CAUGHT BETWEEN A ROCK AND ZWANE
Facing insolvency, the Central Energy Fund is being dogged by a dodgy fuel deal and uncertainty over the role of the resources minister
The Central Energy Fund (CEF) is facing two threats as a dodgy fuel deal from 2015 comes back to haunt it and as Mineral Resources Minister Mosebenzi Zwane apparently tries to seize its last good asset. This is in addition to the elephant in its portfolio, PetroSA, which the Auditor-General this week said was on the brink of failure and required assistance from the CEF.
Almost every eventuality leads to insolvency for the CEF. A new board took over in December and inherited a financial time bomb.
PetroSA generates 75% of the CEF’s revenue, but made a loss of R1.6 billion in the year to 31 March. The state oil company also has a R7.4 billion hole in its rehabilitation fund for oil operations that it is obliged to fill by 2019.
It is inconceivable that it will generate that kind of cash on its own, and the CEF has “committed to assist PetroSA, through various support and oversight mechanisms, in closing the funding gap”, notes the Auditor-General in his report on the CEF group’s financials presented in Parliament this week.
IT GETS WORSE
One of the CEF’s other subsidiaries is also on the brink of becoming a toxic liability.
The Strategic Fuel Fund will probably pay a hefty price for the irregular sale of South Africa’s strategic fuel reserves in December 2015.
The reserves were sold for R3.9 billion and the Strategic Fuel Fund may have to repay not only this amount, but also interest, as well as almost R1 billion in storage fees it has charged those who bought the oil.
The liability could be anything between R5 billion and R8 billion, said a source with knowledge of the matter, adding that the moment it goes to court, this amount would become a contingent liability.
Reversing the sale will wipe out most, if not all, of the Strategic Fuel Fund’s R7 billion cash balance and eradicate the rental income the deal generated.
City Press understands the company will meet Cabinet about the crisis later this month.
The scandal revolves around the supposed “rotation” of fuel stocks. To charge them rental fees for keeping the oil inside the Strategic Fuel Fund facilities in Saldanha, 10 million barrels were sold to trading companies when oil cost $28 a barrel. Oil now trades at $56 a barrel.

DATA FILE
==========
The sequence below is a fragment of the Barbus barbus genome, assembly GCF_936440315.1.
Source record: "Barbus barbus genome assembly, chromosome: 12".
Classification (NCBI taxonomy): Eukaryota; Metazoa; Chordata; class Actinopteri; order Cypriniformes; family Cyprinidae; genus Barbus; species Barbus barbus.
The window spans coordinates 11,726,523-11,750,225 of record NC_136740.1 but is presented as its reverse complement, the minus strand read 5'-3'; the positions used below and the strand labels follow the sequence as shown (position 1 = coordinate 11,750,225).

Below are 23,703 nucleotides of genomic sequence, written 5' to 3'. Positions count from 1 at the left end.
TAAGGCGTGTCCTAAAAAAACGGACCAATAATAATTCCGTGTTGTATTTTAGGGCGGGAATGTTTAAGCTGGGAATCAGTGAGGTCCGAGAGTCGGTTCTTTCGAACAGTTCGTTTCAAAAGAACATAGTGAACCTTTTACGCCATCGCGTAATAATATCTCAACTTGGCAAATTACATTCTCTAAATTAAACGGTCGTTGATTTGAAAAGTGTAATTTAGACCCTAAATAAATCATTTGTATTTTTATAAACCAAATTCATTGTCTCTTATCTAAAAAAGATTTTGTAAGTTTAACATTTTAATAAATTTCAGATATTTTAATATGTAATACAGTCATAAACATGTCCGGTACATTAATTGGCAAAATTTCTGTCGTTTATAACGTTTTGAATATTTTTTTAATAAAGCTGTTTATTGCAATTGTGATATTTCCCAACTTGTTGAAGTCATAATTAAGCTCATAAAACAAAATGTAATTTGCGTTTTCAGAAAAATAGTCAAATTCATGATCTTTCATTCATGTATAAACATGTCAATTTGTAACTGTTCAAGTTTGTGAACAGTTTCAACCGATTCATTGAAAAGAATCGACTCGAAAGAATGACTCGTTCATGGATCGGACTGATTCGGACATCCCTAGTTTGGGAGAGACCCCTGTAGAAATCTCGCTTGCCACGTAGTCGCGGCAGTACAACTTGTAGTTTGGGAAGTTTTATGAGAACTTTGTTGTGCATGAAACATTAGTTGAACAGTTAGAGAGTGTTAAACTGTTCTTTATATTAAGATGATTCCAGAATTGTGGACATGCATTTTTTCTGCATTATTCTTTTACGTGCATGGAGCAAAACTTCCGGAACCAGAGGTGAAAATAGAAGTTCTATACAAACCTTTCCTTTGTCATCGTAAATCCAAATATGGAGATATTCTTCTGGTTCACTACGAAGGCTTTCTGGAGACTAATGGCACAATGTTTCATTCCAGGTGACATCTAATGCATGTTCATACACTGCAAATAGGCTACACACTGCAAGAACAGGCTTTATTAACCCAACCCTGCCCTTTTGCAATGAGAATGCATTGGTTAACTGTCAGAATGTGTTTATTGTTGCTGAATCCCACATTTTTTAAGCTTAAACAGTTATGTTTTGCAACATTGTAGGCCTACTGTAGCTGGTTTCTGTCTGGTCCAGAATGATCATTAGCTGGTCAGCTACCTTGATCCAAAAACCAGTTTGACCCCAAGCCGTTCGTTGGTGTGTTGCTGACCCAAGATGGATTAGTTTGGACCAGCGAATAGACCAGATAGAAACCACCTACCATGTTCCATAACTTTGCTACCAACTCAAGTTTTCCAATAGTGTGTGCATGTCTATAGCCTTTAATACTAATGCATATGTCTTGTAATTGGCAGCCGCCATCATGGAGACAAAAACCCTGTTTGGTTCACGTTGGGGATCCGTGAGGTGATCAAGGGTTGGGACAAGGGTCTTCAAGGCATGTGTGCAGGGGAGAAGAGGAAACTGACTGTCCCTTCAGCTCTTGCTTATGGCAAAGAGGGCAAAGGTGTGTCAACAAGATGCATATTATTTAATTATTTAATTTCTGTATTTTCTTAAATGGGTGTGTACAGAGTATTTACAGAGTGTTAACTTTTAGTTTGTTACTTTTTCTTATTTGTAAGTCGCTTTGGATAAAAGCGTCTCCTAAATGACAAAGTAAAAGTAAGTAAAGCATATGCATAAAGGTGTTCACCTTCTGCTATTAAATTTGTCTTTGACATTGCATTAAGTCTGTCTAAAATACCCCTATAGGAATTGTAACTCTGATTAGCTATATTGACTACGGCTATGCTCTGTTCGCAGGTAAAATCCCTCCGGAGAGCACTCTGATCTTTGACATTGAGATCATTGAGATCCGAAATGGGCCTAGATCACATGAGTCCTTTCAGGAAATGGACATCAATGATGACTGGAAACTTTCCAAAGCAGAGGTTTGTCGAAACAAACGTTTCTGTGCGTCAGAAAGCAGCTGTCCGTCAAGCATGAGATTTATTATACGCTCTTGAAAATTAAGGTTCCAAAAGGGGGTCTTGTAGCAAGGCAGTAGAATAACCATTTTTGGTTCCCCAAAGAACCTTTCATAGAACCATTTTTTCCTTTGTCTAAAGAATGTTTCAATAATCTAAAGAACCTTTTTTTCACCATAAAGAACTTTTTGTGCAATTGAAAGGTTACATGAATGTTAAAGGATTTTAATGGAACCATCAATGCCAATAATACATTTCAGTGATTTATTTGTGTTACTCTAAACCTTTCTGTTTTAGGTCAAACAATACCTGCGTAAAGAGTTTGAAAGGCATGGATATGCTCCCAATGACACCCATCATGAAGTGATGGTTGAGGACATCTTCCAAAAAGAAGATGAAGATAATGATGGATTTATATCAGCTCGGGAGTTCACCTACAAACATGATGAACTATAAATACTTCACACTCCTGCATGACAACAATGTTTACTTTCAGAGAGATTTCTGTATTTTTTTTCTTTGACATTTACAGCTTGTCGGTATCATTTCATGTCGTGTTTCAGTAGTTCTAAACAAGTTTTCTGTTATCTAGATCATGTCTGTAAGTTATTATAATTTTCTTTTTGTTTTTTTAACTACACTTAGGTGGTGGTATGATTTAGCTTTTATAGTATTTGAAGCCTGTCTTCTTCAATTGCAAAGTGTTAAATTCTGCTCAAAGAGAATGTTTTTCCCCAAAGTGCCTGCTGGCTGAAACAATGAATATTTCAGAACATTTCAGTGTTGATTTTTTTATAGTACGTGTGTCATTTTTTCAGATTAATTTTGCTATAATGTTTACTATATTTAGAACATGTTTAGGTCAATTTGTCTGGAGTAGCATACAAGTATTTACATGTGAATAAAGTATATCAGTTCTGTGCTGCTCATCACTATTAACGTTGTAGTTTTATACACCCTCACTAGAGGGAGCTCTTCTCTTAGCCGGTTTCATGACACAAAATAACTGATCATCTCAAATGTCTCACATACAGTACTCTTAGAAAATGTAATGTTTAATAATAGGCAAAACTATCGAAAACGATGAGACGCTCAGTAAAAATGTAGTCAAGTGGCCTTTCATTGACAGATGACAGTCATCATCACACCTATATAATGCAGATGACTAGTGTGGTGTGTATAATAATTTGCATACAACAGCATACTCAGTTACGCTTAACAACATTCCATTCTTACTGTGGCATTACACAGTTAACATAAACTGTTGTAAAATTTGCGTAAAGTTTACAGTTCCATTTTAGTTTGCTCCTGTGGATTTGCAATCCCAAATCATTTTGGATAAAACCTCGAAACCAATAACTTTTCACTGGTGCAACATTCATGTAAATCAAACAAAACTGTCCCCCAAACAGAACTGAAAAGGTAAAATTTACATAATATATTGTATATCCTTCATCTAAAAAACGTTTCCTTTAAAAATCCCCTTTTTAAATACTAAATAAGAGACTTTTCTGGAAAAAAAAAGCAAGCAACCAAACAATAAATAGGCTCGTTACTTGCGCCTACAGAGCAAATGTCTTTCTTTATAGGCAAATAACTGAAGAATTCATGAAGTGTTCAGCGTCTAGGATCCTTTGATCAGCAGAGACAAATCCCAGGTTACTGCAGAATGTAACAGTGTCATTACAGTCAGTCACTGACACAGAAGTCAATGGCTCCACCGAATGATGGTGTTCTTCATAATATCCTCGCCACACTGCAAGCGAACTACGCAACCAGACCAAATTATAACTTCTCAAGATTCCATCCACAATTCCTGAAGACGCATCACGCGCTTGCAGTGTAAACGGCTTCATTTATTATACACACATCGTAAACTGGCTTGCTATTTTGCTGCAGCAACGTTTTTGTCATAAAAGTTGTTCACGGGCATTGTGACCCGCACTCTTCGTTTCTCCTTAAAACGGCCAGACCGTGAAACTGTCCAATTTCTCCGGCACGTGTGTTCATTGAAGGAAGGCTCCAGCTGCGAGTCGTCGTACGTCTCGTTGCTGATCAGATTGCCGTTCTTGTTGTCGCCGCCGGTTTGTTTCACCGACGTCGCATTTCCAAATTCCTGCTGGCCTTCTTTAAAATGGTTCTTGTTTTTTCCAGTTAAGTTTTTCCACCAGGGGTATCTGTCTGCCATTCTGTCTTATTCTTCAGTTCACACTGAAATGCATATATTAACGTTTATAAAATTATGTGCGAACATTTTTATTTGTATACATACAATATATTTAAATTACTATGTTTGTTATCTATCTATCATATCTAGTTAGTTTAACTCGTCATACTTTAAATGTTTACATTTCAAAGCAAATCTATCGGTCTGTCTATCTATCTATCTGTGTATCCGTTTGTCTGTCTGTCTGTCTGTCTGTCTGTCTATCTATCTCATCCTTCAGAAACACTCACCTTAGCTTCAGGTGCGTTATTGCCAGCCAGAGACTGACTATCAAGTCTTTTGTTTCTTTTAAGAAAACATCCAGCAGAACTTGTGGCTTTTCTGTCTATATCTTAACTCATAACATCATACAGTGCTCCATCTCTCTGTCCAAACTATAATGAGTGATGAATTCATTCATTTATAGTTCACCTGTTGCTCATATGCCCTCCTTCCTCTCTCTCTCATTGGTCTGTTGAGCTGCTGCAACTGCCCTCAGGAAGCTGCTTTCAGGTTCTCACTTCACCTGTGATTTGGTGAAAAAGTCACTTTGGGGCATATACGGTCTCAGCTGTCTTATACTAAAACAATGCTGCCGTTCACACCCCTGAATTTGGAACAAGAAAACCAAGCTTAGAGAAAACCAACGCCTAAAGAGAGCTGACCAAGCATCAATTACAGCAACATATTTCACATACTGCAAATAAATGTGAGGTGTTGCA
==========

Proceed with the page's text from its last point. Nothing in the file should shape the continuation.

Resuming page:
Earlier this year, a review by external legal advisers concluded the deal was “invalid and void for various reasons”, not least because Treasury’s approval was not sought.
The Strategic Fuel Fund is now “required by law to seek a declaratory order from the courts on the invalidity of the contracts”, according to the CEF group financials.
“The revenue of R3.9 billion … and the storage revenue, interest earned on proceeds from sale and accrual for the insurance since the transaction date might have to be reversed,” it says.
THEN IT GETS WEIRD
In August, Zwane declared himself the “executive leader” of the only other valuable CEF subsidiary, the African Exploration, Mining and Finance Corporation (AEMFC). The CEF falls under the department of energy.
In a letter to AEMFC CEO Sizwe Madondo on August 24, Zwane’s director-general, Advocate Thabo Mokoena, said the “AEMFC now falls under the executive leadership of the Honourable Mr MJ Zwane (MP), and I am looking forward to a healthy working relationship with you”.
The letter appears to be another bizarre overstep by Zwane and apparently has no legal effect. Asked if Zwane now led the company, the department of energy said “no”.
Asked if the department of energy was aware of Zwane’s instruction, it said it was aware of a 2010 Cabinet decision to eventually “hive off” the AEMFC to the department of mineral resources.
In the letter, Zwane relies on this 2010 decision made during the then heated debate on nationalising mines. Cabinet resolved that the AEMFC would become the foundation of a larger state-owned mining group under the department of mineral resources.
Since then, the company has been modestly expanding its coal mining footprint and now sells coal to Eskom worth almost R400 million a year, with two new mines scheduled to open within the next two years.
Unlike the rest of the CEF, the AEMFC makes a profit that is set to increase in future and faces no sudden financial burdens.
A source with knowledge of the situation said the CEF board could not agree to the hive-off because it would undermine the CEF’s already shaky solvency prospects.
The department of energy told City Press the process of transferring the AEMFC was “very advanced” and the aim was to do it by the end of this financial year. The source admitted that this would require the CEF board to pass a resolution and cannot be done by ministerial command. The AEMFC also denies it has a new boss.
“We report to the CEF and the department of energy,” Madondo said last week.
“There has been a view that we should report to them [the department of mineral resources]. What I see is that the department wants to fast-track the process,” he said when asked about Zwane’s instruction. The decision to hive off lies with the CEF as the shareholder, Madondo said.
However, the department of energy denied the AEMFC was especially important to the CEF’s finances.
“We have a number of entities that are doing particularly well,” it said, adding that the transfer would be done in a manner “that will not effect the sustainability of the CEF”.
The department of mineral resources did not respond to questions sent to it last week.